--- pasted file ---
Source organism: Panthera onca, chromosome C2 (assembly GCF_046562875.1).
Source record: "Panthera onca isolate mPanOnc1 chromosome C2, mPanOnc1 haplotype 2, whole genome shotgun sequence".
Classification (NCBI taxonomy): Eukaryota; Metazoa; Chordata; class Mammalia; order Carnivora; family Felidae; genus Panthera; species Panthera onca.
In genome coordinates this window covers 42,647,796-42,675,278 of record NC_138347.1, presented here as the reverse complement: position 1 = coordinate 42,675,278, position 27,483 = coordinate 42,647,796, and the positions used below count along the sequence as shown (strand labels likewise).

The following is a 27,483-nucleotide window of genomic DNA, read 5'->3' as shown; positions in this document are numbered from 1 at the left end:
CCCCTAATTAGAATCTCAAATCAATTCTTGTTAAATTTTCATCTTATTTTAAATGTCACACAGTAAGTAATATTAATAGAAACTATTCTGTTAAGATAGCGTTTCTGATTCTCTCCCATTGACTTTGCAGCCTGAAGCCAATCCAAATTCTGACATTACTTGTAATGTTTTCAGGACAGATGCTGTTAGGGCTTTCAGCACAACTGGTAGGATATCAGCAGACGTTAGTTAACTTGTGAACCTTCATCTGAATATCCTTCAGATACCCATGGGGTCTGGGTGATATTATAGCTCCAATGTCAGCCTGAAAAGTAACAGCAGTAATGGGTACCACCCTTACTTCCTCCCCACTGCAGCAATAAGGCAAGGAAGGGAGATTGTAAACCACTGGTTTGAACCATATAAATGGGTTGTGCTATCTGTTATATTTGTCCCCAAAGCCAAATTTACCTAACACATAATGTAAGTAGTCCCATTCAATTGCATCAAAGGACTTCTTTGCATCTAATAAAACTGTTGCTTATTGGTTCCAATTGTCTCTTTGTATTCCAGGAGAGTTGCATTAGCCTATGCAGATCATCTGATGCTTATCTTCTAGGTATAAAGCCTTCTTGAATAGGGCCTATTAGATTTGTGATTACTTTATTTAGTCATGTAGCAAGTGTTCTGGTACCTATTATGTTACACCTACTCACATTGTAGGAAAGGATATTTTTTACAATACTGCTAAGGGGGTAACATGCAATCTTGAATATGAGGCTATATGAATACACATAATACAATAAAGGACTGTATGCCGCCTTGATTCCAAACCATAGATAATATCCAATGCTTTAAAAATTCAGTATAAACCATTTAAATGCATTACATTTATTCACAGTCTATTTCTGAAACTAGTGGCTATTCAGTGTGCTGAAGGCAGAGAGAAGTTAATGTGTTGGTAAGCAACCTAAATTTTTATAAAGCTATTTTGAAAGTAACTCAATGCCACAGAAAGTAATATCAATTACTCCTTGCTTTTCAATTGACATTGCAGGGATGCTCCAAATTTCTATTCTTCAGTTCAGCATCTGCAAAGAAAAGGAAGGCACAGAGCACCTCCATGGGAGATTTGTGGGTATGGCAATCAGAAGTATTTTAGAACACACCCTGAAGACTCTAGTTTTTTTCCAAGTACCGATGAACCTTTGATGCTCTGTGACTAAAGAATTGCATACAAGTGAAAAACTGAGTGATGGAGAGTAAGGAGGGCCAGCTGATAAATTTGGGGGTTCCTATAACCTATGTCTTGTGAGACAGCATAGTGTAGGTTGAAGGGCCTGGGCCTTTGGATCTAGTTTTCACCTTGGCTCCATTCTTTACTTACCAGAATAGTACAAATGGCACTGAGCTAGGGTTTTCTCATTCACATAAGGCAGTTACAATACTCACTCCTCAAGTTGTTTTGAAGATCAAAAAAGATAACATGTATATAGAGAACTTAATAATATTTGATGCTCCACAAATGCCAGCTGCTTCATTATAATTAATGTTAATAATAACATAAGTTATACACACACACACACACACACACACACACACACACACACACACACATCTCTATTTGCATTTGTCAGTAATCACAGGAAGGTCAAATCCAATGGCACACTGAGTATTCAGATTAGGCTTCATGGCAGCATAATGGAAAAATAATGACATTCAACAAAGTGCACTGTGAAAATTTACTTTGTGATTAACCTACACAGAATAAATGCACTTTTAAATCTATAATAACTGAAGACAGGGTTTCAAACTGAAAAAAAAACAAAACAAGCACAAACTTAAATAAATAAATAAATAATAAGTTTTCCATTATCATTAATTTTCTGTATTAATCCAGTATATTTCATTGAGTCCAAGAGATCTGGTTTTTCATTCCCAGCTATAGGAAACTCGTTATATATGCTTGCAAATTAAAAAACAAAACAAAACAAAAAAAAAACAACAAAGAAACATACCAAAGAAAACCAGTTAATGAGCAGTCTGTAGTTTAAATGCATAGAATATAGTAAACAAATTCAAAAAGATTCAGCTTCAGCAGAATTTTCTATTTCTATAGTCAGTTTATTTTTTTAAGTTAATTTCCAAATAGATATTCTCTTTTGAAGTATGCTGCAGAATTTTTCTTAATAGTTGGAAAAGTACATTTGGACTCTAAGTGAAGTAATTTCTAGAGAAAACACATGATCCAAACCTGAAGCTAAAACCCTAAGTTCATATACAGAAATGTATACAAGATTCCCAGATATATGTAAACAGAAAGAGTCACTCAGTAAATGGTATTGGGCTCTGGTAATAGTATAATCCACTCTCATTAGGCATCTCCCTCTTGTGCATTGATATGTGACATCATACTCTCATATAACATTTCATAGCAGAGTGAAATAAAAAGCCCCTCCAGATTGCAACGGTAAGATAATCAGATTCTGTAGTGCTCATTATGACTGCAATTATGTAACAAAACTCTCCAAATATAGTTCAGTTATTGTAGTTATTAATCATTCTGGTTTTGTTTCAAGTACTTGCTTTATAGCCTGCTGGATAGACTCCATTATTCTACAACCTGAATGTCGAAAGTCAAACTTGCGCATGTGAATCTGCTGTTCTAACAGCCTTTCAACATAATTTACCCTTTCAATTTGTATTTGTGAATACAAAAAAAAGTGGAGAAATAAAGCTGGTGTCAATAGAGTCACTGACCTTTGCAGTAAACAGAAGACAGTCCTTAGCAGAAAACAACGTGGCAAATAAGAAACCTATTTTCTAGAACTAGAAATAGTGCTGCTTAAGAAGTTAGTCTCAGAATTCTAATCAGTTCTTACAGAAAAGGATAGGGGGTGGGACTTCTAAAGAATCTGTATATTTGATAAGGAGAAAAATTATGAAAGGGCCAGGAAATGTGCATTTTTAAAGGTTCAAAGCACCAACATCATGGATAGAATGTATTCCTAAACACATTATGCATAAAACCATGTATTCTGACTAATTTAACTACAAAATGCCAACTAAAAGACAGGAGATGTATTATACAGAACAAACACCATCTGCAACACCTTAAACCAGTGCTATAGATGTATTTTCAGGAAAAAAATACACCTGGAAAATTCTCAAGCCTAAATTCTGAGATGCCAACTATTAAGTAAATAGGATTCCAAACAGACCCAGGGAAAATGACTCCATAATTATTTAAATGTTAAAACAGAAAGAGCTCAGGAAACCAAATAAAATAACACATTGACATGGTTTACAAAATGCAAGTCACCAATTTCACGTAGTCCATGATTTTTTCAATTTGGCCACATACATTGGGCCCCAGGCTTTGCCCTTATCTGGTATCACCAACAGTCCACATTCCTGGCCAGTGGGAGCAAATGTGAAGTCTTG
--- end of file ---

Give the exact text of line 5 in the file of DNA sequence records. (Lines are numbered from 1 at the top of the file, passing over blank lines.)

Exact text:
The following is a 27,483-nucleotide window of genomic DNA, read 5'->3' as shown; positions in this document are numbered from 1 at the left end: